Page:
It used to be: If you see a coyote, shoot it. Better yet, a bear. Best of all, perhaps? A wolf. How we've gotten from there to here, where such predators are reintroduced, protected, and in some cases revered, is the story Frank Van Nuys tells in Varmints and Victims, a thorough and enlightening look at the evolution of predator management in the American West.
As controversies over predator control rage on, Varmints and Victims puts the debate into historical context, tracing the West's relationship with charismatic predators like grizzlies, wolves, and cougars from unquestioned eradication to ambivalent recovery efforts. Van Nuys offers a nuanced and balanced perspective on an often-emotional topic, exploring the intricacies of how and why attitudes toward predators have changed over the years. Focusing primarily on wolves, coyotes, mountain lions, and grizzly bears, he charts the logic and methods of management practiced by ranchers, hunters, and federal officials.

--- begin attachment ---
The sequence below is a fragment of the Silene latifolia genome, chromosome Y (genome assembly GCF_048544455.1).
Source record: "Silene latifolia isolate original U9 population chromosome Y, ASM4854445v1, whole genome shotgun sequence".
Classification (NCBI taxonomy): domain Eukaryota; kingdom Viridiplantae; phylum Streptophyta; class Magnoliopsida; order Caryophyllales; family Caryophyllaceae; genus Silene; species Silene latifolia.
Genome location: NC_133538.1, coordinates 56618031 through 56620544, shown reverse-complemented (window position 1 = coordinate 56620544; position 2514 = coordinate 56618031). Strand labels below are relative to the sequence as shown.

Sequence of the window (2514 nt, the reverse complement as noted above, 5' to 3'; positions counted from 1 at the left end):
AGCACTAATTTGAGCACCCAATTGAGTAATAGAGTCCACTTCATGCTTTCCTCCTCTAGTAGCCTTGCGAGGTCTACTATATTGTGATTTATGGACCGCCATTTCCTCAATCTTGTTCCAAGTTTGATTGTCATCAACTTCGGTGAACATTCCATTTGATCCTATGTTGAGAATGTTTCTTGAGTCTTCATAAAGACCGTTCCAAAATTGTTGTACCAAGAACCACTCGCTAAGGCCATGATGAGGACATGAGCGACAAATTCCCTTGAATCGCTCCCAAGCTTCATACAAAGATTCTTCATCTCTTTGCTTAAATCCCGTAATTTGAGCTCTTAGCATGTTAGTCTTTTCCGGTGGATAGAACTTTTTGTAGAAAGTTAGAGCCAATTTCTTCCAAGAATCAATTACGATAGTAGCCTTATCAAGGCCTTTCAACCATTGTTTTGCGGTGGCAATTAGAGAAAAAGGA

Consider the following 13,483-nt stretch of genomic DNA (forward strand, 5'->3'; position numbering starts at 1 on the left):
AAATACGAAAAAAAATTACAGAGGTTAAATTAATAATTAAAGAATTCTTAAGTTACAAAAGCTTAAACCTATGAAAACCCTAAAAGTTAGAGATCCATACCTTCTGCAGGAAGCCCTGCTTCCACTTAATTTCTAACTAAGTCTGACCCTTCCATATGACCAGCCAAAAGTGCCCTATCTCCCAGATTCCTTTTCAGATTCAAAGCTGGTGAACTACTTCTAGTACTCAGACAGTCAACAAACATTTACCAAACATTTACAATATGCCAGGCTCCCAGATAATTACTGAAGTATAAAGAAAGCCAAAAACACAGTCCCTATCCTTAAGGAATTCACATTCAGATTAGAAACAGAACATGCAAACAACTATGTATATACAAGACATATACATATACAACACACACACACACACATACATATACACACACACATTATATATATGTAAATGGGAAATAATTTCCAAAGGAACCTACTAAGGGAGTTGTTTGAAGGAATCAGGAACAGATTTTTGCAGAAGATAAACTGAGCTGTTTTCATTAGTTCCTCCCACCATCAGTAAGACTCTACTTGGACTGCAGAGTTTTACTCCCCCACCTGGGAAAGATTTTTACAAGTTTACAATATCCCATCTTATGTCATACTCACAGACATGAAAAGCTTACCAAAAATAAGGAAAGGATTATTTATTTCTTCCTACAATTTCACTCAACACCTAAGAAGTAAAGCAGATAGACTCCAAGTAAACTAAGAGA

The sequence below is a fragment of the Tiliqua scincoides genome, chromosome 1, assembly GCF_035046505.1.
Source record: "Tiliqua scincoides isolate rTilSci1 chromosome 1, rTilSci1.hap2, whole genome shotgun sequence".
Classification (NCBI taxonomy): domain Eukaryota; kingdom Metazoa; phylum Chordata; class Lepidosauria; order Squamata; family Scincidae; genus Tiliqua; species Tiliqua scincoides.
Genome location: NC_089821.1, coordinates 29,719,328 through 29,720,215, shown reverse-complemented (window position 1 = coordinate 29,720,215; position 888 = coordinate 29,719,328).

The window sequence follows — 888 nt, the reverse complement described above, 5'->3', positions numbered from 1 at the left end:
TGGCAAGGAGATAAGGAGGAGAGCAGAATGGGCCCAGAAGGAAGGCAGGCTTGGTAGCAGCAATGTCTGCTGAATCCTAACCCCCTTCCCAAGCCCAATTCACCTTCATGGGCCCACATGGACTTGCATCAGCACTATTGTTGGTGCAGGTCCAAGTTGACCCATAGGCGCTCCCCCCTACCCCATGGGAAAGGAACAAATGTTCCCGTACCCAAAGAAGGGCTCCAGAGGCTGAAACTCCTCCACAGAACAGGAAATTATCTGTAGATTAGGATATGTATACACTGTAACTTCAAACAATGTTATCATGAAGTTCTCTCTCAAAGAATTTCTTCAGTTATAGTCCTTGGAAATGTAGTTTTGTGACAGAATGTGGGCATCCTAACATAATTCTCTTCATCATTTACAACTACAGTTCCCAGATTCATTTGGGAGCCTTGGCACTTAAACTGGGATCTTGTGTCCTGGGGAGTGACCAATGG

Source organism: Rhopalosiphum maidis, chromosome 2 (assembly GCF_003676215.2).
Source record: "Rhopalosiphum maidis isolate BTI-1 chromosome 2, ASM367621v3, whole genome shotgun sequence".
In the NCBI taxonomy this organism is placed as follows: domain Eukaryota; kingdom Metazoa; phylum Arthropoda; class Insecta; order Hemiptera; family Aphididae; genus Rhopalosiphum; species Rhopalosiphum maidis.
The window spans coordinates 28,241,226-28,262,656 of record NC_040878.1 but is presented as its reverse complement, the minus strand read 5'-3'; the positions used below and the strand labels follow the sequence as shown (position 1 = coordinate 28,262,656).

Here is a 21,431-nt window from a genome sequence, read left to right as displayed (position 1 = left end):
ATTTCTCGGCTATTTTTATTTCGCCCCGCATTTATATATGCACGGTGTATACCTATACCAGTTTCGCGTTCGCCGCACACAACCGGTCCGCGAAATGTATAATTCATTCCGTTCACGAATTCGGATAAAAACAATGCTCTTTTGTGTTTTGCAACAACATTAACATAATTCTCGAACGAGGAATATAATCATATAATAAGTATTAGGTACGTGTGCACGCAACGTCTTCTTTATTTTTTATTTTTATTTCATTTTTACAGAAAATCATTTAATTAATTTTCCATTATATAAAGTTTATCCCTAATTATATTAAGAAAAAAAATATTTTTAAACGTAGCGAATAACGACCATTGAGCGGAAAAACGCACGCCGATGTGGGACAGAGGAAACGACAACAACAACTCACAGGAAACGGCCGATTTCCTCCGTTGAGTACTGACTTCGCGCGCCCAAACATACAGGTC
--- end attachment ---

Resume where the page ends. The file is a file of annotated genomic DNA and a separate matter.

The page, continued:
Broad in scope and rich in detail, this work brings new, much-needed clarity to the complex interweaving of economics, politics, science, and culture in the formulation of ideas about predator species, and in policies directed at these creatures. In the process, we come to see how the story of predator control is in many ways the story of the American West itself, from early attempts to connect the frontier region to mainstream American life and economics to present ideas about the nature and singularity of the region.
|Publisher:||University Press of Kansas|
|Product dimensions:||6.40(w) x 9.30(h) x 1.10(d)|
About the Author
Frank Van Nuys is professor of history at South Dakota School of Mines & Technology and author of Americanizing the West: Immigrants, Race, and Citizenship, 1890-1930.
Table of Contents
List of Illustrations
1. "The Wolves We Saw Them Everywhere"
2. "Constant Warfare Waged against Them"
3. "Economically Injurious Species of the Fauna"
4. "Biologically Unsound and Exceedingly Dangerous"
5. "The Fundamental Naturalness of Predation"
6. "The Grand Opera of Primitive Nature"
7. "A Splendid Game Animal"
Epilogue: It's Nice to Have Them Around